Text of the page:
- Don’t let peer pressure drive your decisions. Our decisions change the direction of our own lives – less so, the lives of our friends, peers and associates. Unfortunately, peer pressure is most compelling for young people approaching many of life’s most important choices. Thus, helping kids think about how their decisions will look in five or 10 years is one of the best gifts we can give them. Many bad decisions are rooted in expediency, in group think, or in wanting to please others – a temptation not limited to the young.
- Follow your instincts, not your emotions. Our emotions well up from places we often don’t understand, originating from our weakest, most vulnerable, and least-resolved traits and issues. Sometimes we wrap what we’re feeling in the robes of rationality and defend to the death what is simply an emotional reaction. So don’t make decisions in anger or fear. Examine how you’re feeling (and why) before you pull the trigger on a decision.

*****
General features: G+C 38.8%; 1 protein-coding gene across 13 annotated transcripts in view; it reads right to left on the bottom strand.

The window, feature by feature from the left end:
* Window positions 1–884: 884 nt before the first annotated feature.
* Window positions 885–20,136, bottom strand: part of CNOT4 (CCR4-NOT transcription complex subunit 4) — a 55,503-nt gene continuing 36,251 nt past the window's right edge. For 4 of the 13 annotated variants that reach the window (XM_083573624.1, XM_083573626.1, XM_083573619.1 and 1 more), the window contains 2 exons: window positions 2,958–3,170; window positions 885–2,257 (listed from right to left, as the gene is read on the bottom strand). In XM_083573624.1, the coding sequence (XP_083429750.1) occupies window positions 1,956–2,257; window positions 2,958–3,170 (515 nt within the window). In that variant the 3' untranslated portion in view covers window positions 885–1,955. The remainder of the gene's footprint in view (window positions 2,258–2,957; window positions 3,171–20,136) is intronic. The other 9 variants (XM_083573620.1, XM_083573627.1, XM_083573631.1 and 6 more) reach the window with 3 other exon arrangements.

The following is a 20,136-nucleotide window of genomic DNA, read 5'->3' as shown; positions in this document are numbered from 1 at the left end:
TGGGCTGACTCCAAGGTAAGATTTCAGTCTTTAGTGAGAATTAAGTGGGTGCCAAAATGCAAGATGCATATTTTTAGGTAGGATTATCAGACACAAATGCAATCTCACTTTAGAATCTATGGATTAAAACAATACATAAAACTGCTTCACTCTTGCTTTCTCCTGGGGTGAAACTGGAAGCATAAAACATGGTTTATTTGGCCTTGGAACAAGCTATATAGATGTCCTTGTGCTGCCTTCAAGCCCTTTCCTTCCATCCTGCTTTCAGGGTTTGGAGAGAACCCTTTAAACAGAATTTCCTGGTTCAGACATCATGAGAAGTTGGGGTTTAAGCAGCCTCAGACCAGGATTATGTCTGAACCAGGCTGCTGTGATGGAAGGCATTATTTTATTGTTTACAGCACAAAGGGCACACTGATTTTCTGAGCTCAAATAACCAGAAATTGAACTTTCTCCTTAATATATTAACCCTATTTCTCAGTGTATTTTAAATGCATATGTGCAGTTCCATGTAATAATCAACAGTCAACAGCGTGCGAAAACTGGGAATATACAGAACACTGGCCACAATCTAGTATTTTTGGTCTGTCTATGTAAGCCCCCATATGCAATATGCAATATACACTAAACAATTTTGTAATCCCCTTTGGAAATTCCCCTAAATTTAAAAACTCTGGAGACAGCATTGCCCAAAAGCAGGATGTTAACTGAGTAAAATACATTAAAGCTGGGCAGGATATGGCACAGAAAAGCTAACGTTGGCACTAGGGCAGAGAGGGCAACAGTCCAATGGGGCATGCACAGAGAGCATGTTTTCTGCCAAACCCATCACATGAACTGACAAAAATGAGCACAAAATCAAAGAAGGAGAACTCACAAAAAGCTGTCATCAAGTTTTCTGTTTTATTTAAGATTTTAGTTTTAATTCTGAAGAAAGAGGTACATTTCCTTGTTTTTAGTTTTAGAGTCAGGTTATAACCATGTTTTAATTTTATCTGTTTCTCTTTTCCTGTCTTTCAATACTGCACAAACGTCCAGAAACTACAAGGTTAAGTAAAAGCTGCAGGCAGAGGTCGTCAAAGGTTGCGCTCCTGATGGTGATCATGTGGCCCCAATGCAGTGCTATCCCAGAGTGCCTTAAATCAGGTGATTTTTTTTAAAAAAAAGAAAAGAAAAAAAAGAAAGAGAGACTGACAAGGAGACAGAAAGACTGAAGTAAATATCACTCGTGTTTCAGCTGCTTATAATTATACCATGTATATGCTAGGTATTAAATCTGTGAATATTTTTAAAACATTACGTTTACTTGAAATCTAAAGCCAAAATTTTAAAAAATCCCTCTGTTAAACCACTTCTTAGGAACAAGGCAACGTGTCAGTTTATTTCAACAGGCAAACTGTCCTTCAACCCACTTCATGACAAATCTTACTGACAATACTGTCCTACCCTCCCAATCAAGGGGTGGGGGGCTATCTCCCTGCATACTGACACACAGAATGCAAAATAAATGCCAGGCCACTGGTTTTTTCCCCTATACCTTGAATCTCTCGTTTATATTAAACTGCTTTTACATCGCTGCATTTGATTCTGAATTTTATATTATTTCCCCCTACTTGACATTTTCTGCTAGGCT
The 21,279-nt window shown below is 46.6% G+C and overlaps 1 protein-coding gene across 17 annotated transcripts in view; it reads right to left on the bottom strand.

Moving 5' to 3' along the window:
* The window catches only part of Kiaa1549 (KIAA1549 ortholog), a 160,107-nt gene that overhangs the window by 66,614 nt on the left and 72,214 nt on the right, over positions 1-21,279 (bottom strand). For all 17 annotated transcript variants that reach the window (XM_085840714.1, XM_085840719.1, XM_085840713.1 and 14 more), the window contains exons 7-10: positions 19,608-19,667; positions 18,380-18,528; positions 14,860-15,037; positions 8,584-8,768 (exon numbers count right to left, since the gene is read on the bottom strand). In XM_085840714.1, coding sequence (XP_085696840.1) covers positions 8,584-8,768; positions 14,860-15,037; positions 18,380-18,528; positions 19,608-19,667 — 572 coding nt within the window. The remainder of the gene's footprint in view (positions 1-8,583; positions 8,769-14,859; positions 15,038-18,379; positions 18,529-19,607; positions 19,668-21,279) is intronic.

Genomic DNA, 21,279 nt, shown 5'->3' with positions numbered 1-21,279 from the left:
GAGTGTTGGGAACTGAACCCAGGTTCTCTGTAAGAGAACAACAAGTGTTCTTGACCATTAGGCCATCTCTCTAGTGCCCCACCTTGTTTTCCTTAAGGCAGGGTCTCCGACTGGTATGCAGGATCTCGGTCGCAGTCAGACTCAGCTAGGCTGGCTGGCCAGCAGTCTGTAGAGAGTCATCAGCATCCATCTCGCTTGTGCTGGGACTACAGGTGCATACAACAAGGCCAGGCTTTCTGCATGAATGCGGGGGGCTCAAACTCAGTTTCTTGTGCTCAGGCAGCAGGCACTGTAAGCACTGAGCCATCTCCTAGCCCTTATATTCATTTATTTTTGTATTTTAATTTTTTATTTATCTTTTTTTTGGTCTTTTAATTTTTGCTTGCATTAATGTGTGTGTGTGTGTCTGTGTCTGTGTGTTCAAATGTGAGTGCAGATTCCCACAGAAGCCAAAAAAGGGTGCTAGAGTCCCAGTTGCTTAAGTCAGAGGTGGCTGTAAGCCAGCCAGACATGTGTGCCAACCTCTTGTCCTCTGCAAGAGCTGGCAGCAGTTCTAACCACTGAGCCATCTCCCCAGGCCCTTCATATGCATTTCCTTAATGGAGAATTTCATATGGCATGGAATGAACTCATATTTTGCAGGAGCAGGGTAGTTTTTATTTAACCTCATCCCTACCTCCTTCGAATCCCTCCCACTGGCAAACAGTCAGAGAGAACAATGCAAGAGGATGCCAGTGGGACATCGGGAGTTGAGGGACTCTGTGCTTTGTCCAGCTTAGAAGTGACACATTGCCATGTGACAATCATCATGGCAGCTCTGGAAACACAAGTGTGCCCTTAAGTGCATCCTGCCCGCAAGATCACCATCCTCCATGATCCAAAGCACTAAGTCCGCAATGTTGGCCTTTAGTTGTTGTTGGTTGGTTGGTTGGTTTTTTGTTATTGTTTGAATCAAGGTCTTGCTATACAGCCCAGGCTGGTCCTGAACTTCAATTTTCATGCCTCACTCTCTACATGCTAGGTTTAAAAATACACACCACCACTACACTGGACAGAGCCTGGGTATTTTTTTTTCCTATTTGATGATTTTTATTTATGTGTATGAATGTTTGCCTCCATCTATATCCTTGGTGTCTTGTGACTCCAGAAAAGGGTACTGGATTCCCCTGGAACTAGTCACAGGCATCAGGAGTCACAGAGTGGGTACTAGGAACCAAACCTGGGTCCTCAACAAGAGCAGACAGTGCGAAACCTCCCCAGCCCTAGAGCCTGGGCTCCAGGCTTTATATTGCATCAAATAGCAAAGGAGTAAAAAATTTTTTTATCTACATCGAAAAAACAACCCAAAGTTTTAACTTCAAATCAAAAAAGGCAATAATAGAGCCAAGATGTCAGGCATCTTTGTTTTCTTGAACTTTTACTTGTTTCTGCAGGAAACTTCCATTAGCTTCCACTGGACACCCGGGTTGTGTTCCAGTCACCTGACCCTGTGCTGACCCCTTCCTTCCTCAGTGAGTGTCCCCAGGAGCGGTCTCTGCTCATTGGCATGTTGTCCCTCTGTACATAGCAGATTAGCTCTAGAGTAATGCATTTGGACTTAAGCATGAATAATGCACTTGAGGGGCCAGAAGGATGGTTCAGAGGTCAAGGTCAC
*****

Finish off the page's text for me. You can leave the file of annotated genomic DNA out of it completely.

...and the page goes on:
- Don’t make big decisions in haste. Imagine you’re taking an important fork in the road on a foggy evening with the sun going down, visibility limited, and an imperative to get in from the cold before you freeze to death. Take a break. The odds are you’ll make a better choice by sleeping on it. Your best decisions will come when you see clearly and optimistically, and in the light of day.
- Don’t shy away from “the road less traveled.” Robert Frost’s famous poem, “The Road Not Taken,” reminds us to visualize choosing the less obvious path. As Frost wrote, it may make “all the difference.”
There are no perfect decisions. They all involve trade-offs. And the steps taken to implement a new choice are as important as the choice itself. Average decisions brilliantly implemented generally trump brilliant ones indifferently implemented. And practicing good decision-making in small arenas leads not only to better decision-making in larger realms, it also gives us better options to choose from.
By Joel Peterson